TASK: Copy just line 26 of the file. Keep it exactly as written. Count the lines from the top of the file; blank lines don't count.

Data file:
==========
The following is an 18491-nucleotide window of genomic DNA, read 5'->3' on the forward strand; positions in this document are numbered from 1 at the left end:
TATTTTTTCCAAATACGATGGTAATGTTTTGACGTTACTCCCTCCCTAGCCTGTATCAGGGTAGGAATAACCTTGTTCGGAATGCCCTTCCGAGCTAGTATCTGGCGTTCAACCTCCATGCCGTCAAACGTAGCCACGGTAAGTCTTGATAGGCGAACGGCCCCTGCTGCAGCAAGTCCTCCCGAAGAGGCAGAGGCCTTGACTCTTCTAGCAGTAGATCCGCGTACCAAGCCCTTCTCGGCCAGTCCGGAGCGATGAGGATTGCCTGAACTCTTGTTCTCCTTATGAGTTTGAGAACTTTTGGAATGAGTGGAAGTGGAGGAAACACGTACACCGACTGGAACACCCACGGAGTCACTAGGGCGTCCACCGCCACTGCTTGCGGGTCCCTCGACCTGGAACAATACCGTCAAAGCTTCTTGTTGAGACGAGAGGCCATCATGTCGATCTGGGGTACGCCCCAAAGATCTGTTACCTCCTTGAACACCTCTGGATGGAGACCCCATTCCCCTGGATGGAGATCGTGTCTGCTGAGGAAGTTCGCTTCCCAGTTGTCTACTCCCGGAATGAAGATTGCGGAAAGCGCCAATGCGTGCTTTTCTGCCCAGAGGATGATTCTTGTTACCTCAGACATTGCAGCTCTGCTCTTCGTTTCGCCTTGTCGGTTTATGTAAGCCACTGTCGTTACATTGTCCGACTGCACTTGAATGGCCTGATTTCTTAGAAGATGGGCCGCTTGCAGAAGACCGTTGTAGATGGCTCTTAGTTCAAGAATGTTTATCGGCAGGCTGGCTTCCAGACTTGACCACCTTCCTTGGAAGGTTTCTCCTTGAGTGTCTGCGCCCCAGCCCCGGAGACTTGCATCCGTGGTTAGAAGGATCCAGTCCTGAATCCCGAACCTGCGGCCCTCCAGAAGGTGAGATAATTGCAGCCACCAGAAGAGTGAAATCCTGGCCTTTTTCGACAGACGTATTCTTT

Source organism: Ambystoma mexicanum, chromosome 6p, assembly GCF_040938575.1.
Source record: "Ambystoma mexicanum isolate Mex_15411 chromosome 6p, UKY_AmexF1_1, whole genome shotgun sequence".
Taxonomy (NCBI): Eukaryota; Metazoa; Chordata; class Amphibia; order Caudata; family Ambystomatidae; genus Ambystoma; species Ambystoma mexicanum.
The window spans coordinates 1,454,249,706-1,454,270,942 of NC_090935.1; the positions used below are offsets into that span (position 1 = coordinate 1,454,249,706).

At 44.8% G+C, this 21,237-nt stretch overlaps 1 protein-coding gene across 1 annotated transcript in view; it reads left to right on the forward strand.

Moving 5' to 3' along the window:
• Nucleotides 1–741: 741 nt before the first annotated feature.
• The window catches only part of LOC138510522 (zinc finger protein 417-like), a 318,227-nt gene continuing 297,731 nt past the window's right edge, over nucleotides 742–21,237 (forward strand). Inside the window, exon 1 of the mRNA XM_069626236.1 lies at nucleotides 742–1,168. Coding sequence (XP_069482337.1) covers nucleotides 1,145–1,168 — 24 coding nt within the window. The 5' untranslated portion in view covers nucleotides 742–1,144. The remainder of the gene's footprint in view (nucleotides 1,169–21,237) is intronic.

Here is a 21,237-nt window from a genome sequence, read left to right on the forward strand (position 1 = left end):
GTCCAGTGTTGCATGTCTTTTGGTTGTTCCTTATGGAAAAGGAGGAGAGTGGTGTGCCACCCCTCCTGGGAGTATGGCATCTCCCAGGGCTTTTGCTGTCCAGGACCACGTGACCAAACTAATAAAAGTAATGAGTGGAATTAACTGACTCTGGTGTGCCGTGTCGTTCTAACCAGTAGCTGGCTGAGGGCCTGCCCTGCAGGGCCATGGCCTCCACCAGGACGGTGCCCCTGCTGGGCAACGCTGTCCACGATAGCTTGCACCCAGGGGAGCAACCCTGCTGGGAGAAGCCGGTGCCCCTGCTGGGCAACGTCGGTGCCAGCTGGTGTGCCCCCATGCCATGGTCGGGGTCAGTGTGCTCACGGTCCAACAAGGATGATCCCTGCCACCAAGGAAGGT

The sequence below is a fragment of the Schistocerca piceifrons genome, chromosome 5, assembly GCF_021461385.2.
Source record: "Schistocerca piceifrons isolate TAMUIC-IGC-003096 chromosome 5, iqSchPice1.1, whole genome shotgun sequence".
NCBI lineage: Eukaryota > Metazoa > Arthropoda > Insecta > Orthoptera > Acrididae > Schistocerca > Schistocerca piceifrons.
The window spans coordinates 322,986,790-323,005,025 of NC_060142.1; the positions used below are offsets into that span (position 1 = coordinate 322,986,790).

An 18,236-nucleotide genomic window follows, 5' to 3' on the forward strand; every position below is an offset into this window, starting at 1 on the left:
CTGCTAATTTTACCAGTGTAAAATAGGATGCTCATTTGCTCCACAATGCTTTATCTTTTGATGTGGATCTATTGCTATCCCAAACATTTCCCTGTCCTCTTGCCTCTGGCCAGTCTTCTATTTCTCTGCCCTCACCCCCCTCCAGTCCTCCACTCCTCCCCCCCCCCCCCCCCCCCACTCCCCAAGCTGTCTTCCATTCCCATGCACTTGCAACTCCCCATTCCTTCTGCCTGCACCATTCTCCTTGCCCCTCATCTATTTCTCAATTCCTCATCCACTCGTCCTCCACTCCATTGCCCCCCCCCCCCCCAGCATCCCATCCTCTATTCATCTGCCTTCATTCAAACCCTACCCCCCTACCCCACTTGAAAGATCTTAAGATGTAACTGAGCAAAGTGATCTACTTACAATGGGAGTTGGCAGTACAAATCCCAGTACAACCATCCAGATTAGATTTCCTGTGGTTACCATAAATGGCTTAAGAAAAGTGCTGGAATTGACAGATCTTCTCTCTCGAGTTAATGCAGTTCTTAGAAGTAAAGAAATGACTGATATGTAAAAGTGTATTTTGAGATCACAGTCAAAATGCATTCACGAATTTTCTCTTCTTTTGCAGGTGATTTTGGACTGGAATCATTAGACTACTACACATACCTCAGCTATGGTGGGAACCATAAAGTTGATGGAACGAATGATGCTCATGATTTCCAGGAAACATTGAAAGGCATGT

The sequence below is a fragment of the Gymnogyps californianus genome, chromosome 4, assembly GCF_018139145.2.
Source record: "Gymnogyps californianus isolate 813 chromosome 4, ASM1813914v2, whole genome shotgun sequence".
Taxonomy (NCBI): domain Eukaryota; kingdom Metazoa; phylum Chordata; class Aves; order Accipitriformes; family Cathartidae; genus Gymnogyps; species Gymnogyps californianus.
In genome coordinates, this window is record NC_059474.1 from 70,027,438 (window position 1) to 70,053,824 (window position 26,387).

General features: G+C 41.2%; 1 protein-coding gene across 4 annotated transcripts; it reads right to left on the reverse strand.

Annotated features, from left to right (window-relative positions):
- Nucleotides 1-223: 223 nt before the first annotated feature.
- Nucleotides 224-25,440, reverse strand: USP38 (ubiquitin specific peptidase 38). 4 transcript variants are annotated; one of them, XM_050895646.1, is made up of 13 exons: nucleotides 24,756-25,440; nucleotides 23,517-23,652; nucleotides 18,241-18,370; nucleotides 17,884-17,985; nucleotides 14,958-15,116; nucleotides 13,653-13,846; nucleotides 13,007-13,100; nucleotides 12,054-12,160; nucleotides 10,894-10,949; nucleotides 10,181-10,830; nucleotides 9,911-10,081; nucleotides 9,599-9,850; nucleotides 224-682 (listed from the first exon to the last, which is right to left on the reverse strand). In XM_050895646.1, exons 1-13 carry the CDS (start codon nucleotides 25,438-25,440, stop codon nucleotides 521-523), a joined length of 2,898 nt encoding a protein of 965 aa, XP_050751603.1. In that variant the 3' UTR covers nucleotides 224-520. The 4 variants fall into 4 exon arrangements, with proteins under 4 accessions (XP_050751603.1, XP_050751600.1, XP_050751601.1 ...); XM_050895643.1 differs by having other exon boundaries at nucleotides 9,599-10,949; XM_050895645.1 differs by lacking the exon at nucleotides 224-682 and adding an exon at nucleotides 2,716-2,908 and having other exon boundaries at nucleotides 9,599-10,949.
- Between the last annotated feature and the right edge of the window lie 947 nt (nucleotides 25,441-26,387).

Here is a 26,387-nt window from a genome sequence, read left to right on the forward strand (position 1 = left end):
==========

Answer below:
- Nucleotides 224-25,440, reverse strand: USP38 (ubiquitin specific peptidase 38). 4 transcript variants are annotated; one of them, XM_050895646.1, is made up of 13 exons: nucleotides 24,756-25,440; nucleotides 23,517-23,652; nucleotides 18,241-18,370; nucleotides 17,884-17,985; nucleotides 14,958-15,116; nucleotides 13,653-13,846; nucleotides 13,007-13,100; nucleotides 12,054-12,160; nucleotides 10,894-10,949; nucleotides 10,181-10,830; nucleotides 9,911-10,081; nucleotides 9,599-9,850; nucleotides 224-682 (listed from the first exon to the last, which is right to left on the reverse strand). In XM_050895646.1, exons 1-13 carry the CDS (start codon nucleotides 25,438-25,440, stop codon nucleotides 521-523), a joined length of 2,898 nt encoding a protein of 965 aa, XP_050751603.1. In that variant the 3' UTR covers nucleotides 224-520. The 4 variants fall into 4 exon arrangements, with proteins under 4 accessions (XP_050751603.1, XP_050751600.1, XP_050751601.1 ...); XM_050895643.1 differs by having other exon boundaries at nucleotides 9,599-10,949; XM_050895645.1 differs by lacking the exon at nucleotides 224-682 and adding an exon at nucleotides 2,716-2,908 and having other exon boundaries at nucleotides 9,599-10,949.